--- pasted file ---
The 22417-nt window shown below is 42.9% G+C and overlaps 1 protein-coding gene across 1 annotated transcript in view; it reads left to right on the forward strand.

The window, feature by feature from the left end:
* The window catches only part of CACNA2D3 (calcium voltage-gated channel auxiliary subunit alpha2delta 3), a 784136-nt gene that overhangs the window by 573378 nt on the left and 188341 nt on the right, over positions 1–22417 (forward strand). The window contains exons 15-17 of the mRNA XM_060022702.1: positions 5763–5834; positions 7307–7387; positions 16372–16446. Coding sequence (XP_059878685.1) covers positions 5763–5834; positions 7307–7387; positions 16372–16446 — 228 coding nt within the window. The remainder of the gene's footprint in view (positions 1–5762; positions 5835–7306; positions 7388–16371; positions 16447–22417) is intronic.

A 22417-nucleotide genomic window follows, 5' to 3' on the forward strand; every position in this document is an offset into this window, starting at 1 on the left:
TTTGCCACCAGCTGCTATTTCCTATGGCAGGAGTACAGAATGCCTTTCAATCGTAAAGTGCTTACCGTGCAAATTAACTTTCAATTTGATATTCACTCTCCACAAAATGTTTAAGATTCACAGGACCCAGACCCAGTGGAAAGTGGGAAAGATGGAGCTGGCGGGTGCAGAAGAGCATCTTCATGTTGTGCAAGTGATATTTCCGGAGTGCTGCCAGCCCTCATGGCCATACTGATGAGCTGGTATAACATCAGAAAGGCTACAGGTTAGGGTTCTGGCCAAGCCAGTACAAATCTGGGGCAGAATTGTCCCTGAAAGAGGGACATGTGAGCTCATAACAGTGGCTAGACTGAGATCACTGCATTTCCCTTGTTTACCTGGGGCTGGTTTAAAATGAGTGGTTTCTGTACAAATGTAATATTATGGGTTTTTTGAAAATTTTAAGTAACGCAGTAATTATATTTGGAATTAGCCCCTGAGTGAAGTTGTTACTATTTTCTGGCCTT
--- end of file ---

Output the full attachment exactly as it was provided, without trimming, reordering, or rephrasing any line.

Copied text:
The 22417-nt window shown below is 42.9% G+C and overlaps 1 protein-coding gene across 1 annotated transcript in view; it reads left to right on the forward strand.

The window, feature by feature from the left end:
* The window catches only part of CACNA2D3 (calcium voltage-gated channel auxiliary subunit alpha2delta 3), a 784136-nt gene that overhangs the window by 573378 nt on the left and 188341 nt on the right, over positions 1–22417 (forward strand). The window contains exons 15-17 of the mRNA XM_060022702.1: positions 5763–5834; positions 7307–7387; positions 16372–16446. Coding sequence (XP_059878685.1) covers positions 5763–5834; positions 7307–7387; positions 16372–16446 — 228 coding nt within the window. The remainder of the gene's footprint in view (positions 1–5762; positions 5835–7306; positions 7388–16371; positions 16447–22417) is intronic.

A 22417-nucleotide genomic window follows, 5' to 3' on the forward strand; every position in this document is an offset into this window, starting at 1 on the left:
TTTGCCACCAGCTGCTATTTCCTATGGCAGGAGTACAGAATGCCTTTCAATCGTAAAGTGCTTACCGTGCAAATTAACTTTCAATTTGATATTCACTCTCCACAAAATGTTTAAGATTCACAGGACCCAGACCCAGTGGAAAGTGGGAAAGATGGAGCTGGCGGGTGCAGAAGAGCATCTTCATGTTGTGCAAGTGATATTTCCGGAGTGCTGCCAGCCCTCATGGCCATACTGATGAGCTGGTATAACATCAGAAAGGCTACAGGTTAGGGTTCTGGCCAAGCCAGTACAAATCTGGGGCAGAATTGTCCCTGAAAGAGGGACATGTGAGCTCATAACAGTGGCTAGACTGAGATCACTGCATTTCCCTTGTTTACCTGGGGCTGGTTTAAAATGAGTGGTTTCTGTACAAATGTAATATTATGGGTTTTTTGAAAATTTTAAGTAACGCAGTAATTATATTTGGAATTAGCCCCTGAGTGAAGTTGTTACTATTTTCTGGCCTT